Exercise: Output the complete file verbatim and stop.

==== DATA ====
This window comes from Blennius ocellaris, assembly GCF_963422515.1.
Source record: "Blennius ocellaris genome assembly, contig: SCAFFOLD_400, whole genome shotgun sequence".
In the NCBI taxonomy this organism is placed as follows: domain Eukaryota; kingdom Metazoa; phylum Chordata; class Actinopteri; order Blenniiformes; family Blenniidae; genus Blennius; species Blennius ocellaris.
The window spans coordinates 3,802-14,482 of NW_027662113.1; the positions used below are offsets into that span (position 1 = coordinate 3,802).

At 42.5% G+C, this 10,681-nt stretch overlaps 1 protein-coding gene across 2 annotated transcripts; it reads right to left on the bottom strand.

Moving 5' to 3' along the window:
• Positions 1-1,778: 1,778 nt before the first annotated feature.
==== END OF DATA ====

This window comes from Blennius ocellaris, assembly GCF_963422515.1.
Source record: "Blennius ocellaris genome assembly, contig: SCAFFOLD_400, whole genome shotgun sequence".
In the NCBI taxonomy this organism is placed as follows: domain Eukaryota; kingdom Metazoa; phylum Chordata; class Actinopteri; order Blenniiformes; family Blenniidae; genus Blennius; species Blennius ocellaris.
The window spans coordinates 3,802-14,482 of NW_027662113.1; the positions used below are offsets into that span (position 1 = coordinate 3,802).

At 42.5% G+C, this 10,681-nt stretch overlaps 1 protein-coding gene across 2 annotated transcripts; it reads right to left on the bottom strand.

Moving 5' to 3' along the window:
• Positions 1-1,778: 1,778 nt before the first annotated feature.